108 adde d time pressure. Such methodological adjustment would likely increase the frequency of stuttering, particularly during NAF conditions. A second limitation of the present study is that this study had relatively small sample size (i.e., 8 participants who stutter and 8 participants who do not stutter). As discussed earlier, the small sample size made it difficult to meet normality assumption for the stuttering frequency data. Thus, nonparametric statistical methods, such as Mann -Whitney U test, Friedman tes t, and paired sample Wilcoxon signed rank test, were used to complete all of the analyses for the present study. One of the main criticisms against such nonparametric approaches is that they have less power than their parametric counterparts (Schiavetti & Metz, 2002). Had the sample size been larger, findings from the present study might have been somewhat different. Thus, future research needs to be conducted on this topic using more participants. A third limitation of the present study is that method use d for the reference point entrainment could be made more sophisticated. As shown in Chapter 2, five distinct phones located at different locations (i.e., sentence initial, 3 different sentence -medial, sentence-final) were chosen for the reference point ana lysis. It is possible that choosing only five phones as the reference points provided a limited view of the extent to which the speech of participants who stutter corresponds with choral speech model. Thus, a more sophisticated method (e.g., moment by mome nt (or syllable by syllable) entrainment) should be developed for further entrainment analysis. Lastly, as discussed above, several of the participants who stutter spoke relatively fluently during typical solo reading condition (NAF). Most of the participants reported themselves as mild stutterers. Other participants who present moderate or severe stuttering need to be recruited
109 so that the findings can be generalized more readily to the broad population of people who stutter. Concluding Remarks and Futur e Studies As pointed out by Bloodstein and Bernstein Ratner (2006), many studies on effects of altered auditory feedback have been conducted in laboratory settings using tasks that are somewhat different from those of everyday life. Relatively few studies have been done in the context of conversation (Lincoln et al., 2006). Several studies have utilized monologue (Armson & Stuart, 1998; Natke, Grosser, & Kalveram, 2001; Stuart et al., 2004) as the main task and found no significant difference in stuttering frequency between a baseline NAF condition and altered auditory conditions (e.g., FAF). Some studies (Zimmerman et al., 1997) have utilized quasi -conversational tasks (e.g., scripted telephone conversation) and have shown that participants who stutter exp erienced significant reductions in stuttering, suggesting that altered auditory feedback effects do indeed generalize to conversational contexts. As Lincoln et al. (2006) commented, however, such studies are still somewhat limited because they do not direc tly replicate what participants who stutter encounter during typical daily settings. To explicate the impact of altered auditory feedback on stuttering frequency, therefore, more studies need to be done using nonreading tasks such as monologue and convers ational speech. As noted by Stager et al. (2003), furthermore, more brain imaging studies need to be conducted to investigate if there is a common brain region(s) that may be selectively activated by various altered auditory feedback conditions. As discus sed earlier, activation of the auditory cortex may be a primary mechanism in explaining fluency enhancing effects during various types of altered auditory feedback, including choral speech. In order to be able to test this hypothesis, more brain imaging st udies need to be conducted by including as various fluency enhancing procedures as possible.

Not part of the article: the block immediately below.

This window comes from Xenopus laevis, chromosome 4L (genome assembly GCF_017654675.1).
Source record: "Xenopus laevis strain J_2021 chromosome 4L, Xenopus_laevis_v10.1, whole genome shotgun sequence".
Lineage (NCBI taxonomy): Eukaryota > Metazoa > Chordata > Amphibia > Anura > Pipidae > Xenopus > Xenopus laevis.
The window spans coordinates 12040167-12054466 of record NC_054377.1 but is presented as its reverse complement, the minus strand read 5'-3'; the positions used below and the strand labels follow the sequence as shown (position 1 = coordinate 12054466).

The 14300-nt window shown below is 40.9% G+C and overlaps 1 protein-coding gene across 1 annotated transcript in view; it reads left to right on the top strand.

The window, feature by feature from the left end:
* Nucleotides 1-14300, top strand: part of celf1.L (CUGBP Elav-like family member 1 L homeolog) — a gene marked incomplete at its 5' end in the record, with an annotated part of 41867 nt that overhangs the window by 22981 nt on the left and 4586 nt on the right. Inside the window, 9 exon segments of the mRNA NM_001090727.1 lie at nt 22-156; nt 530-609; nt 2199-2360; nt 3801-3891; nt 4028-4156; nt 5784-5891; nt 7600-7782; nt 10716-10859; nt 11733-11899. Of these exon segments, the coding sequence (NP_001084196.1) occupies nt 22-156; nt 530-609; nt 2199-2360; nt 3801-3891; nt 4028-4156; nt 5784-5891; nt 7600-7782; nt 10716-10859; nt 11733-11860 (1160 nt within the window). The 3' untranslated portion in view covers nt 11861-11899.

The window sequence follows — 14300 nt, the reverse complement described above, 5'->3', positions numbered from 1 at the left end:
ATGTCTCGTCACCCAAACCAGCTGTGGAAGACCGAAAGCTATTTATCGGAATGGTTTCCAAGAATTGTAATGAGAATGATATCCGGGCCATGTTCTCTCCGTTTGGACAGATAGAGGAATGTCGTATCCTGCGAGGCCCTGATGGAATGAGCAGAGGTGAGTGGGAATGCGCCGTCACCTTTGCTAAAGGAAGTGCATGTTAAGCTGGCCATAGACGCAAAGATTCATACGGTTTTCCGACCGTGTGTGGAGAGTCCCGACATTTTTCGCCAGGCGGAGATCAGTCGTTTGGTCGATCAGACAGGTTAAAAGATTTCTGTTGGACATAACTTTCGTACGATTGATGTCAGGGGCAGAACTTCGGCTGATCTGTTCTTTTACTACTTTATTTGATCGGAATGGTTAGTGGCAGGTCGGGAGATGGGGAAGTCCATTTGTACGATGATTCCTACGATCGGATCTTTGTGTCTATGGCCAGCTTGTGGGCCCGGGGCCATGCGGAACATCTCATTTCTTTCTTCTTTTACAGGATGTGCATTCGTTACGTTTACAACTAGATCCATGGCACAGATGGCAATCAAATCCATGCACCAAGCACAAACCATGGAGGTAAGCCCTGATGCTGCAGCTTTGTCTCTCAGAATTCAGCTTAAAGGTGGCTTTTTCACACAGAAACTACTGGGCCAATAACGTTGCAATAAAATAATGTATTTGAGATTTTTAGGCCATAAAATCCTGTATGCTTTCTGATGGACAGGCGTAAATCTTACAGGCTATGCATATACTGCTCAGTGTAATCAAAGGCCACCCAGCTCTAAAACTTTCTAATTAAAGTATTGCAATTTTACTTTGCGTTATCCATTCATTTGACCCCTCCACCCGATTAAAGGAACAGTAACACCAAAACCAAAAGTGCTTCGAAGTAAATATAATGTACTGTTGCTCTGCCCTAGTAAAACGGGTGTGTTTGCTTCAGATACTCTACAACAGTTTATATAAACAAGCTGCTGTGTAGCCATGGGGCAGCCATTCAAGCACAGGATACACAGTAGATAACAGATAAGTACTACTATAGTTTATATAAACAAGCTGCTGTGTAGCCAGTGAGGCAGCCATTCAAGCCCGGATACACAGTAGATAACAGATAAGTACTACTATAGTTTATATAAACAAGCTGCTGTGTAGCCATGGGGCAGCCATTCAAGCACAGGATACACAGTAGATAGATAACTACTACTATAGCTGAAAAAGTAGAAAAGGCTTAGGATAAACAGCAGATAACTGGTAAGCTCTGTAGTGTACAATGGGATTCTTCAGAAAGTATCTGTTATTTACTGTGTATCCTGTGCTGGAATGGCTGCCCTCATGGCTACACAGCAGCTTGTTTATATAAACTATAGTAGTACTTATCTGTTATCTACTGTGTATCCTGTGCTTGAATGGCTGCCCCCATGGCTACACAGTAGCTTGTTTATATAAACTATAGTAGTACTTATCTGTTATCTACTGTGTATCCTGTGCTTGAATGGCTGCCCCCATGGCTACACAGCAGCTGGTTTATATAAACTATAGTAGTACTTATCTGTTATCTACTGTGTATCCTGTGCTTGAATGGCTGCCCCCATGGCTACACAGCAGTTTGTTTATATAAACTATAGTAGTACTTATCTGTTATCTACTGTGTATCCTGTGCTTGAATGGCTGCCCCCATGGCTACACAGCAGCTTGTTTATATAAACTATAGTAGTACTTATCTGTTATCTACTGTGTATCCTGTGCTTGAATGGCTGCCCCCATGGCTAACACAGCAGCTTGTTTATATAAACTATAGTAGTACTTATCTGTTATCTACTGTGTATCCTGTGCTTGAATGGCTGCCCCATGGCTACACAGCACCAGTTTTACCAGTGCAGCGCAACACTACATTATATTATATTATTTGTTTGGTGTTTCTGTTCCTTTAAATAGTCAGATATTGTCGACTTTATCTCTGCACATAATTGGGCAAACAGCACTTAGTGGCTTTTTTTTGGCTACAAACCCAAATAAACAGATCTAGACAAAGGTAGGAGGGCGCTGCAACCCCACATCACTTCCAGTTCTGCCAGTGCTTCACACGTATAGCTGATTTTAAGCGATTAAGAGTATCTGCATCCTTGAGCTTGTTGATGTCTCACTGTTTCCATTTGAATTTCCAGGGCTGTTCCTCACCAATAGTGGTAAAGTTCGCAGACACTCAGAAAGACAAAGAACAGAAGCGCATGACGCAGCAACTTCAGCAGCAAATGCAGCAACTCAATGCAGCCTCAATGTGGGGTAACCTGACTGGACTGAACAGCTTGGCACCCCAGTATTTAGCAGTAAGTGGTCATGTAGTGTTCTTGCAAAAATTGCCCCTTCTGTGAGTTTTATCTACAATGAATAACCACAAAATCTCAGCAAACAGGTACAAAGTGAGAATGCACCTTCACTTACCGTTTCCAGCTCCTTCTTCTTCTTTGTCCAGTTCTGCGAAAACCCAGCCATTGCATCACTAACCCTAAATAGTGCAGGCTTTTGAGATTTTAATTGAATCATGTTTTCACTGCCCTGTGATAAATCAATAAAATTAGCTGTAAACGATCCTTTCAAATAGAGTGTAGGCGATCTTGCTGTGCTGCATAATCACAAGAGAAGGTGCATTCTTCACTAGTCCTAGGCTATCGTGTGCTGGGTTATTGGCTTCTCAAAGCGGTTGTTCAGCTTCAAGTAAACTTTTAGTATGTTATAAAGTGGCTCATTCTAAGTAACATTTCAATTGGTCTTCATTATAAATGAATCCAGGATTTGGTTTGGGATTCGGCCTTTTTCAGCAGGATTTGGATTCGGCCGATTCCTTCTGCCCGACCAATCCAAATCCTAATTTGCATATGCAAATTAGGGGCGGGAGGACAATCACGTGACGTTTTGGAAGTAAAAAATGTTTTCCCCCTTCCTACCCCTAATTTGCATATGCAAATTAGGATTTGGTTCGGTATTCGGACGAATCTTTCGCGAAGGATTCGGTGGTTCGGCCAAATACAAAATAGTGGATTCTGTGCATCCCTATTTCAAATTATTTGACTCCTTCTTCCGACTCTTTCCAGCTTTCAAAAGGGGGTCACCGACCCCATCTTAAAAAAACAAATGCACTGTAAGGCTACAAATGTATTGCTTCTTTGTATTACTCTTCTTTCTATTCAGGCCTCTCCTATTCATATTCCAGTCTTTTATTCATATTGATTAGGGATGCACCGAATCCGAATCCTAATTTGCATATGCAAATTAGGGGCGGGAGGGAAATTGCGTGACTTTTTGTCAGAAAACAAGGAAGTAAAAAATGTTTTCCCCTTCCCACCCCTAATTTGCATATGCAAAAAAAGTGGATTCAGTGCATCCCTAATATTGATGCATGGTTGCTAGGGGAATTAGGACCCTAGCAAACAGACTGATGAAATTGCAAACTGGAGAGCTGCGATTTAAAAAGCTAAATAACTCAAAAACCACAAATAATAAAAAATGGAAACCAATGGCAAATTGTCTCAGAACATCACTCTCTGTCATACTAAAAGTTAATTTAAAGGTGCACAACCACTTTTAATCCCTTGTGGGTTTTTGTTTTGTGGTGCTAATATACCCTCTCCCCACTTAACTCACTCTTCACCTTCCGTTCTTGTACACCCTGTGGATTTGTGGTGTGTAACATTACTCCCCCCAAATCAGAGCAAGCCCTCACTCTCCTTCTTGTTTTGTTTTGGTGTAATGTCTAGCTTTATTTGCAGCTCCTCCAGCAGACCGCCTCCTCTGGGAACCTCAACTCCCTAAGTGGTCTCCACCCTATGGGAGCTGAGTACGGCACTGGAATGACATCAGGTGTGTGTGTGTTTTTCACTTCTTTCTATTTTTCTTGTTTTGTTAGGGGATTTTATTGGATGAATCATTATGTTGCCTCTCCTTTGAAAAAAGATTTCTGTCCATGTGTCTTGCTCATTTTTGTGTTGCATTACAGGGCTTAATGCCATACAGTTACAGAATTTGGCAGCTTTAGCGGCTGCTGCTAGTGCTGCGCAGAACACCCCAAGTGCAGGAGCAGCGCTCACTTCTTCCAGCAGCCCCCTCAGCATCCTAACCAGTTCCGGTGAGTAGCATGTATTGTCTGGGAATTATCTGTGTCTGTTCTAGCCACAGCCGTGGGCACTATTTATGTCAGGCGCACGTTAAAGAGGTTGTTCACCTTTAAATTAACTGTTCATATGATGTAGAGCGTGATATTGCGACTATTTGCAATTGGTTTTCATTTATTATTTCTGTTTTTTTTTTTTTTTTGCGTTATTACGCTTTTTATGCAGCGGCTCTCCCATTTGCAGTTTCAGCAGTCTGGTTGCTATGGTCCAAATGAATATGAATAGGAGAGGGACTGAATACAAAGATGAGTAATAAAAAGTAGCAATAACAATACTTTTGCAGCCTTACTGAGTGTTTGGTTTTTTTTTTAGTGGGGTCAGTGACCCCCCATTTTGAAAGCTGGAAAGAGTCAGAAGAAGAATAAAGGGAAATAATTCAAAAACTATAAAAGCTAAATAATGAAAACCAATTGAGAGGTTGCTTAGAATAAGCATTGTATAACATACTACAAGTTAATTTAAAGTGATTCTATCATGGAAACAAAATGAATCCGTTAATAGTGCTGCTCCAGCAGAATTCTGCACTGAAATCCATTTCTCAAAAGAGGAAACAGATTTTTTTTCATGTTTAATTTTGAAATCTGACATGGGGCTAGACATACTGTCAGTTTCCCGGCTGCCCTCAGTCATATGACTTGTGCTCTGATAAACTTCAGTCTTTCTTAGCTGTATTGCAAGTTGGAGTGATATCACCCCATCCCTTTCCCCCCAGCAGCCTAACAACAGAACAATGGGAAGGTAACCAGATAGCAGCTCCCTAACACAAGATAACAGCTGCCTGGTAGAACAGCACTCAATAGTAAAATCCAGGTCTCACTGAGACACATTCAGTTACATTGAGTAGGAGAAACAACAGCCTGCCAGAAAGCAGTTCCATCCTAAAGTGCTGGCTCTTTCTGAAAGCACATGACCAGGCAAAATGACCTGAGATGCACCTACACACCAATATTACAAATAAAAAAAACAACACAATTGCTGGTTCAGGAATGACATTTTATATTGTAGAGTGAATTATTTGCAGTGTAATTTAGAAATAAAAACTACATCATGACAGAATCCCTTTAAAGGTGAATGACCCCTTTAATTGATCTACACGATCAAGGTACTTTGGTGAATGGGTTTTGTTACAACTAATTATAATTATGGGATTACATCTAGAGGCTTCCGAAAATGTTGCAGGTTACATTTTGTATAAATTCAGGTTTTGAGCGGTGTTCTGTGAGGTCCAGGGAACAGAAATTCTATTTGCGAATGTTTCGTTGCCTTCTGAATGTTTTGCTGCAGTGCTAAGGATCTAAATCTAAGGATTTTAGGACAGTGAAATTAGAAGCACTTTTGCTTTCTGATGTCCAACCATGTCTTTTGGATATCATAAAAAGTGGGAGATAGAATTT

110 To further understand the role of auditory feedback signals on fluency improvement of participants who stutter, lastly, more studies need to be conducted using va rious other types of auditory signals, such as backward speech, non -native speakers choral speech, and music with and without lyrics. In addition, some other types of sensory signals (e.g., tactile, vibro tactile), presented either periodically or quasi -p eriodically, can be also used to examine if fluency enhancing effect are observed under nonauditory rhythmic signals. As discussed earlier, participants who stutter have been shown to speak more fluently during visual choral speech (i.e., watching lipped speech) and auditory regions of the participants who stutter that process voice and speech are activated during the condition (Kalinowski et al., 2000). Interestingly, it has been shown that the auditory cortex can be also activated in response to visual p erception of nonspeech movements that can be interpreted as speech movement (Campbell et al., 2001). Thus, future studies need to be done using some other visual stimuli, such as different (or incongruous) visual speech movement or nonspeech movements that can be assumed as speech movement. In conclusion, it can be argued that, as of now, there is no clear -cut explanation for the fluency enhancing effects that are observed during altered auditory feedback. There is, however, no shortage of hypothes ized explanatory mechanisms. More than a few researchers have attempted to solve the puzzle of fluency enhancing effects observed during various altered auditory feedback conditions, hoping to find a clear cut explanation for the phenomenon and eventually, explicate fully the mechanism underlying stuttering. As mentioned above, more studies in the future need to be conducted to fully understand the mechanism underlying fluency enhancing effects observed during various altered auditory feedbacks. Most of thi s line of research documented so far has been conducted within laboratory contexts. It can be argued that